— How did Mennonites treat one another when they disagreed about nonresistance?
— As the Second World War dawned, Mennonites in Canada joined the war effort in record numbers. If nonresistance should play a significant role in our identity as Mennonites, can we learn from what happened between the First and Second World Wars to cause such a huge decrease in adherence to nonresistance?
— If the Second World War is any indicator, Mennonites in Canada lost some ability to convey the importance of this belief to the next generation. Eighty years later, what is the state of the Mennonite belief in nonresistance, especially in younger generations in North America who have not had to deal directly with this question?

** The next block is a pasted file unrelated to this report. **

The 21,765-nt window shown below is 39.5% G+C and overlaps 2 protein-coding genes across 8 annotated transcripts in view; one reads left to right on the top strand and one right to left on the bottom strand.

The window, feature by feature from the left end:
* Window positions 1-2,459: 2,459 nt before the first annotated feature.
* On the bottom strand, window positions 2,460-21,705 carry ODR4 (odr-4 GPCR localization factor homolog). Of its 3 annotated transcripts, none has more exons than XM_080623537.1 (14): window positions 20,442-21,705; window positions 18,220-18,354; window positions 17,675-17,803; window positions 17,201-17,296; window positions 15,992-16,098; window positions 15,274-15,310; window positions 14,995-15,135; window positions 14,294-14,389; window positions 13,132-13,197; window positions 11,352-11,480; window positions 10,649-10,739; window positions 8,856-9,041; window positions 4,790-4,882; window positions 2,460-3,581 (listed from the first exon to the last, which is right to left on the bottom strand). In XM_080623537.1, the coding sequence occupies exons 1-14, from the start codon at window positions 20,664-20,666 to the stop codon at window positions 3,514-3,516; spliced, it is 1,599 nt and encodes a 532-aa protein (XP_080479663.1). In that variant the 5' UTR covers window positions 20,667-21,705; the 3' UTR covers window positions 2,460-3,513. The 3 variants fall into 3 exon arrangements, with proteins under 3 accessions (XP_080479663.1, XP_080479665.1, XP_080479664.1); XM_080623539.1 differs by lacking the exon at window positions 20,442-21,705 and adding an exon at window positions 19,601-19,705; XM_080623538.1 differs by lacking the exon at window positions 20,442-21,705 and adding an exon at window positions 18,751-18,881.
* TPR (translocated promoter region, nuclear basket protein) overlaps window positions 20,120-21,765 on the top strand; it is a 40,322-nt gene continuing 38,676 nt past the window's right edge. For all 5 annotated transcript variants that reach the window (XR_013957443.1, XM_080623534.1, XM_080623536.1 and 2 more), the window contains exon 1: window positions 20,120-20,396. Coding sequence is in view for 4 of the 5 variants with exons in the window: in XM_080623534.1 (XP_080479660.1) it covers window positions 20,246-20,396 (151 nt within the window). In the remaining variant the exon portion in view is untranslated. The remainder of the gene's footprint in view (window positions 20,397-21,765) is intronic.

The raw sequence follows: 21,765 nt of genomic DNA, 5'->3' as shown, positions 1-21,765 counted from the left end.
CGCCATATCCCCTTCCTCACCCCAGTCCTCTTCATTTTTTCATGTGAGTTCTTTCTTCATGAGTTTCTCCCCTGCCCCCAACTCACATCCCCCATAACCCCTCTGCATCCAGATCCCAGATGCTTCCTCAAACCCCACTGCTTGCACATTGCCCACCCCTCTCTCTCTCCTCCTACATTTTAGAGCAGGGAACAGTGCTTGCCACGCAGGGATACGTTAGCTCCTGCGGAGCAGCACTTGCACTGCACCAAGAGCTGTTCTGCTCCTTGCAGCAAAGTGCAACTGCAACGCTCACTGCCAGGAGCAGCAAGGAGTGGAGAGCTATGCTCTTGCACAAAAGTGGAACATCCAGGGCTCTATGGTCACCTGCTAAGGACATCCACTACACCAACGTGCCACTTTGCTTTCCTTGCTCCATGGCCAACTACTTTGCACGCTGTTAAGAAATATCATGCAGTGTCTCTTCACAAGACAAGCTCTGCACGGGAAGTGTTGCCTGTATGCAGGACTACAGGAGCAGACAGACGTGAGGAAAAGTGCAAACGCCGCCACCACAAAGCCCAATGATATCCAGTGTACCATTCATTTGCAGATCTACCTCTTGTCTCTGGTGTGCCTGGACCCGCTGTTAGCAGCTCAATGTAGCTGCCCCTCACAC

— Have we lost something important about what it means to be Mennonite today? If so, what is the price of that loss?
In a world where the information we see is often generated by algorithms to support what we already think we know, museums have an important role to play. They ask questions that make us think twice about our past. They start conversations about topics that have the potential to make us uncomfortable. They lead us to engage people with whom we might not agree in constructive and respectful ways.
Working on “Mennonites at War” has led me to grapple with these questions. My hope is that our visitors will be open to wrestling with them too.
“Mennonites at War” will open May 29 at Mennonite Heritage Village’s Spring Fundraising Gala. Details on how to attend the event virtually are at mhv.ca.
Andrea Klassen is senior curator at Mennonite Heritage Village in Steinbach, Man.